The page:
February 20, 2022 | 1:39 p.m.
MANILA, Philippines — Presidential aspirant Senator Manny Pacquiao has rejected proposals to ban small community or sari-sari shops from selling over-the-counter drugs, stressing that not everyone has access the medications he needs.
Pacquiao said this in response to the Department of Home Affairs and Local Government’s recent call on local governments to stop sari-sari shops from selling over-the-counter drugs without any permits.
In a statement sent to reporters, Pacquiao slammed the crackdown as “anti-poor and highly inconvenient for rural people”, calling it an added burden on small shop owners who still have to pay for permits given the situation of poor Filipinos living in the countryside.
“Let’s consider that not everyone is near a pharmacy. In other regions, cities are ten or twenty kilometers from a pharmacy, and not all of them are open 24 hours a day,” he said. he said in Filipino.
“Not everyone has a car to drive into town to buy medicine at night. Also, most of them only buy at retail, so maybe the fare or the fuel consumed is more expensive than the drugs they buy,” he also said.
During President Rodrigo Duterte’s public address last week, the Food and Drug Administration reported that from Jan. 13 to Feb. 11, it received 185 reports of sari-sari stores selling drugs illegally. Of those, 78 were guilty while nine stores were selling fake drugs, including COVID-19 drugs.
DILG Secretary Eduardo Año said he had ordered the Philippine National Police to immediately arrest violators who persisted in selling drugs, especially fake ones, despite having no authority to sell them.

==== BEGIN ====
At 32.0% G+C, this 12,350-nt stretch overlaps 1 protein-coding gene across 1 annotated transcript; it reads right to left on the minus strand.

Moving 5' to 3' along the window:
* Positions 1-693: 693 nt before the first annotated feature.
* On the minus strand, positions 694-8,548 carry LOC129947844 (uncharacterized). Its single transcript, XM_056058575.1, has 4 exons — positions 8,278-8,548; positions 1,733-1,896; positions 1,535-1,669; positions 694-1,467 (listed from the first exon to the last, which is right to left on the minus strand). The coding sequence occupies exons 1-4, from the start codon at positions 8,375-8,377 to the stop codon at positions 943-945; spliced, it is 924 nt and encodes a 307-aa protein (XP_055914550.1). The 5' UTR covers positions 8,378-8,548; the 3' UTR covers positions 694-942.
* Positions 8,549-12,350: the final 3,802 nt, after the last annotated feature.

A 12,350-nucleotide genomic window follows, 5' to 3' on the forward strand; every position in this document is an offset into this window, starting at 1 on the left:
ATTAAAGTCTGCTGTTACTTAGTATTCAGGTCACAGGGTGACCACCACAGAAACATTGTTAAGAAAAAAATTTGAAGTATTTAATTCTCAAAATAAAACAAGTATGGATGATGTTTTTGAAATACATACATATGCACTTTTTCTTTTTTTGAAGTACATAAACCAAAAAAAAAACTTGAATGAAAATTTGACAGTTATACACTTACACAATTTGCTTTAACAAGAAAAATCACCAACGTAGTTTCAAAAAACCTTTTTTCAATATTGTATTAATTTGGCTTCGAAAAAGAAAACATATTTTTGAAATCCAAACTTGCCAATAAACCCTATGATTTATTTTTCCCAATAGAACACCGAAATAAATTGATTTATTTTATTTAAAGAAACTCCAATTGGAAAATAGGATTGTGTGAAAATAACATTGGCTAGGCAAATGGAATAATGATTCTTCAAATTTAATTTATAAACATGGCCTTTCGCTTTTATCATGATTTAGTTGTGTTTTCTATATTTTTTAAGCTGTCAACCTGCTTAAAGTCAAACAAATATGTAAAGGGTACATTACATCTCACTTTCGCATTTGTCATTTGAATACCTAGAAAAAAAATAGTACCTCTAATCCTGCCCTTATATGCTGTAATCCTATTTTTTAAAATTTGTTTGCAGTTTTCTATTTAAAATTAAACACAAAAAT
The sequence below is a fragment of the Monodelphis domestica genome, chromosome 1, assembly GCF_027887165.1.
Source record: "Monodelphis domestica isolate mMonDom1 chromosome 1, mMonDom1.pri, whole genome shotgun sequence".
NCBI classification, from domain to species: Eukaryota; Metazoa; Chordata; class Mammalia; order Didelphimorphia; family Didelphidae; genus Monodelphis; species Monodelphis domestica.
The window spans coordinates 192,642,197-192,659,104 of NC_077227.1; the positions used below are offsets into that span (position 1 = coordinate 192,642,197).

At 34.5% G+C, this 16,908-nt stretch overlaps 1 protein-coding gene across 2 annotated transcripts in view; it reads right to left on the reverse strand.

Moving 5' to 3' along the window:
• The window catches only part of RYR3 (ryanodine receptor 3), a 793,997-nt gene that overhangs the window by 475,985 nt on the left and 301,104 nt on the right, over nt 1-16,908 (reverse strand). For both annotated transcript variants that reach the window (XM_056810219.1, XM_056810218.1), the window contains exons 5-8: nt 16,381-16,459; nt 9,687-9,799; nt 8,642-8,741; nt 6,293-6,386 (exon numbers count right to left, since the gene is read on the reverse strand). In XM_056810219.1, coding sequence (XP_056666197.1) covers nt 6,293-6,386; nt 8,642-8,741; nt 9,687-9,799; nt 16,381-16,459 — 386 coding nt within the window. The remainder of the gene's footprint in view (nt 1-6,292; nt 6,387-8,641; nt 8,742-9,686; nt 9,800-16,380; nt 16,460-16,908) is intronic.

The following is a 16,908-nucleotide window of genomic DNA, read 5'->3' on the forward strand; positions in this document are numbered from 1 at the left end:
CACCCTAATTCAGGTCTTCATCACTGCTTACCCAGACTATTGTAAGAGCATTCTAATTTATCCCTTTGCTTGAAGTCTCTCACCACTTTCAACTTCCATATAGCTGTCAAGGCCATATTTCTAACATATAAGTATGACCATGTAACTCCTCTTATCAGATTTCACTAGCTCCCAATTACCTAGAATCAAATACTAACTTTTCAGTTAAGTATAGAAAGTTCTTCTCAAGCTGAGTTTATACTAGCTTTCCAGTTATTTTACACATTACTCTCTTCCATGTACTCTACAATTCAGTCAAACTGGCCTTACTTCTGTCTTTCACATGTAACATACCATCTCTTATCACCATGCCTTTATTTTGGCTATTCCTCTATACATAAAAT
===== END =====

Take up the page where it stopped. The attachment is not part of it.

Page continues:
But Pacquiao said on Sunday that sari-sari shops are the most accessible source of medicine needed for common ailments like flu, flu, diarrhea or stomach aches and body aches.
“Over-the-counter drugs, also called non-prescription drugs, are drugs that you can buy without a prescription. They are safe and effective for common ailments,” its statement read.
The former boxer-turned-lawmaker said that instead of regulation, an effective crackdown on smuggling should address concerns about the alleged proliferation of fake drugs.
As a minimum requirement, Pacquiao said sari-sari shops may be required to submit a list of drugs they sell to their barangays to enable proper oversight.
The senator, who had previously accused a number of government departments of corruption, said government officials protecting counterfeit drug smugglers must be arrested immediately.
“We must restrict the entry of counterfeit drugs and small miscellaneous stores must not be oppressed. No counterfeits can be sold if no counterfeits can enter the country. We just have to apply our generic law well in order to make accessible cheap but effective drugs to people,” he said.
Pacquiao’s statements were echoed by senatorial candidate and former Quezon City mayor Herbert Bautista in a separate statement released Sunday calling on the government to be more lenient with sari-sari shops.
“Why make it difficult for small entrepreneurs who do a great service to their communities?…Let’s not make it harder for our people to buy the drugs that don’t need prescriptions,” he said. he stated in a report. by the Manila Bulletin.
“Why do we have to complicate things? These sari-sari shops do not sell prescription drugs or HIV medications. They just sell medicine for headaches, fevers, coughs, colds which are available everywhere,” he pointed out.
— with reports by Gaea Katreena Cabico